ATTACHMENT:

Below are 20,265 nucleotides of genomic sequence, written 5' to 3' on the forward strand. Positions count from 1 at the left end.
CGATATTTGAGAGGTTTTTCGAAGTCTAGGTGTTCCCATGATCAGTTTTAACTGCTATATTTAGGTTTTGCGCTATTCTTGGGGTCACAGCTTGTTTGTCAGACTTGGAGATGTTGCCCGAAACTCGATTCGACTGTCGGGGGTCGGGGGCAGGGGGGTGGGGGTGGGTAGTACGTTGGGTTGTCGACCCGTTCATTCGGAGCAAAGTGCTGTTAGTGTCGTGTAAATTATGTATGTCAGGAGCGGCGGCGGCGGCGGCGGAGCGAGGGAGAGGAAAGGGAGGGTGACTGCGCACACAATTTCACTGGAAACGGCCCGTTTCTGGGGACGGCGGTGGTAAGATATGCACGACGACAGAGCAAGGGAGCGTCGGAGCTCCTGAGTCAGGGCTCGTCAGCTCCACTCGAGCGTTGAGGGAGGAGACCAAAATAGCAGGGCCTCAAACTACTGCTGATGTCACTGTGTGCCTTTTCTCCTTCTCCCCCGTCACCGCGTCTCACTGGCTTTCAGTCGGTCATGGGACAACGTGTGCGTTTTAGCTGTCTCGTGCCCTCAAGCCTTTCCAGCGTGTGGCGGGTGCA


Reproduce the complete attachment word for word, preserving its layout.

Below are 20,265 nucleotides of genomic sequence, written 5' to 3' on the forward strand. Positions count from 1 at the left end.
CGATATTTGAGAGGTTTTTCGAAGTCTAGGTGTTCCCATGATCAGTTTTAACTGCTATATTTAGGTTTTGCGCTATTCTTGGGGTCACAGCTTGTTTGTCAGACTTGGAGATGTTGCCCGAAACTCGATTCGACTGTCGGGGGTCGGGGGCAGGGGGGTGGGGGTGGGTAGTACGTTGGGTTGTCGACCCGTTCATTCGGAGCAAAGTGCTGTTAGTGTCGTGTAAATTATGTATGTCAGGAGCGGCGGCGGCGGCGGCGGAGCGAGGGAGAGGAAAGGGAGGGTGACTGCGCACACAATTTCACTGGAAACGGCCCGTTTCTGGGGACGGCGGTGGTAAGATATGCACGACGACAGAGCAAGGGAGCGTCGGAGCTCCTGAGTCAGGGCTCGTCAGCTCCACTCGAGCGTTGAGGGAGGAGACCAAAATAGCAGGGCCTCAAACTACTGCTGATGTCACTGTGTGCCTTTTCTCCTTCTCCCCCGTCACCGCGTCTCACTGGCTTTCAGTCGGTCATGGGACAACGTGTGCGTTTTAGCTGTCTCGTGCCCTCAAGCCTTTCCAGCGTGTGGCGGGTGCA